Supported @page properties and values

Valid @page properties:

margin, margin-bottom, margin-left, margin-right, margin-top

Valid size syntax and values:

Syntax: @page { size: <type> <orientation>; }

Where <type> is one of:
a0 .. a6
b0 .. b6

And <orientation> is one of:

Defaults to:
size: a4 portrait;

Supported @frame properties:

Valid @frame properties.

bottom, top, height
left, right, width
margin, margin-bottom, margin-left, margin-right, margin-top

To avoid unexpected results, please only specify two out of three bottom/top/height properties, and two out of three left/right/width properties per @frame object.

Supported CSS properties

xhtml2pdf supports the following standard CSS properties

border-bottom-color, border-bottom-style, border-bottom-width
border-left-color, border-left-style, border-left-width
border-right-color, border-right-style, border-right-width
border-top-color, border-top-style, border-top-width
font-family, font-size, font-style, font-weight
line-height, list-style-type
margin-bottom, margin-left, margin-right, margin-top
padding-bottom, padding-left, padding-right, padding-top
page-break-after, page-break-before
text-align, text-decoration, text-indent

xhtml2pdf adds the following vendor-specific properties:


Create PDF

The main function of xhtml2pdf is called CreatePDF(). It offers the following arguments in this order:

  • src: The source to be parsed. This can be a file handle or a String - or even better - a Unicode object.

  • dest: The destination for the resulting PDF. This has to be a file object wich will not be closed by CreatePDF. (XXX allow file name?)

  • path: The original file path or URL. This is needed to calculate relative paths of images and style sheets. (XXX calculate automatically from src?)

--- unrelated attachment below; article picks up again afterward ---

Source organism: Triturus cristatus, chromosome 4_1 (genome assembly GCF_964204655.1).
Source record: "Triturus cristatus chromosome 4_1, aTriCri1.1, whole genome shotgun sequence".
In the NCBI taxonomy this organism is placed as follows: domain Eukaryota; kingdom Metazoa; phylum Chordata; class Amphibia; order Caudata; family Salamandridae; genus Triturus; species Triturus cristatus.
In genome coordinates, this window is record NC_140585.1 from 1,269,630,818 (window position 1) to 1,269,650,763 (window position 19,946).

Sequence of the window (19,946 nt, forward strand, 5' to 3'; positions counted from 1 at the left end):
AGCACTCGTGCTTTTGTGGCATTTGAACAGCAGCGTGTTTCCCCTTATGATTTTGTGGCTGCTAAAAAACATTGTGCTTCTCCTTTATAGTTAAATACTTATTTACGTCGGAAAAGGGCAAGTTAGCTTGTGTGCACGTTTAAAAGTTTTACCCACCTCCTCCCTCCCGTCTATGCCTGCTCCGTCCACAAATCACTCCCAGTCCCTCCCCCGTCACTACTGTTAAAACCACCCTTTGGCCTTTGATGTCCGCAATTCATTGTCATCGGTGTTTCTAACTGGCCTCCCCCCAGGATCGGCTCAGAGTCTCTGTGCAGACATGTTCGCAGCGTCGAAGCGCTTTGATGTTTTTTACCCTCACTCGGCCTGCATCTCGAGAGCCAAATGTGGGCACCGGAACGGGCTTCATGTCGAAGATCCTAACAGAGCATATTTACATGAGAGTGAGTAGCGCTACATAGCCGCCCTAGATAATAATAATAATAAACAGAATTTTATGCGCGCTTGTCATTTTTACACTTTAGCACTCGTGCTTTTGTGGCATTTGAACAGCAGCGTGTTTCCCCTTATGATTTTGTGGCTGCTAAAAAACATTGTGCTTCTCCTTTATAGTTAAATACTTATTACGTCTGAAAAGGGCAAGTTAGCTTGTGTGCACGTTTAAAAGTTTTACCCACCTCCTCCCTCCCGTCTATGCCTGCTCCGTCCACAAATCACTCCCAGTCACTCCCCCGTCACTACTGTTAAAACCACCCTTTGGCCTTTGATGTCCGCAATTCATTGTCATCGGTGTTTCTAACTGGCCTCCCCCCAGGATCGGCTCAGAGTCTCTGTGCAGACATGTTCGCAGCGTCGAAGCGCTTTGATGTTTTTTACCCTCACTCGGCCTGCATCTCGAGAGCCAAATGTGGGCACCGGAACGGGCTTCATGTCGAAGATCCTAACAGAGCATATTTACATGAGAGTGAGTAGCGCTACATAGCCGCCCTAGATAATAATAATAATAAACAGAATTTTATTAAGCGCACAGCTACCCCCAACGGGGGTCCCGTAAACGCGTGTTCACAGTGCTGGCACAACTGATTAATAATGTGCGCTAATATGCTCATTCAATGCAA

• link_callback: Handler for special file paths (see below).

  • show_error_as_pdf: Boolean that indicates that the errors will be dumped into a PDF. This is usefull if that is the only way to show the errors like in simple web applications.

  • default_css: Here you can pass a default CSS definition in as a String. If set to None the predefined CSS of xhtml2pdf is used.

  • xhtml: Boolean to force parsing the source as XHTML. By default the HTML5 parser tries to guess this.** DEPRECATED **

  • encoding: The encoding name of the source. By default this is guessed by the HTML5 parser. But HTML with no meta information this may not work an then this argument is helpfull.

  • encrypt: Encrypt parameters to build password protection and encryption.

  • signature: Dictionary that pass parameters to signature engine using pkcs12, pkcs11, simple signatures key managers and sign Pades with b or ltv signs modes.

Web applications



  • The name of the first layout template is body, but you better leave the name empty for defining the default template (XXX May be changed in the future!)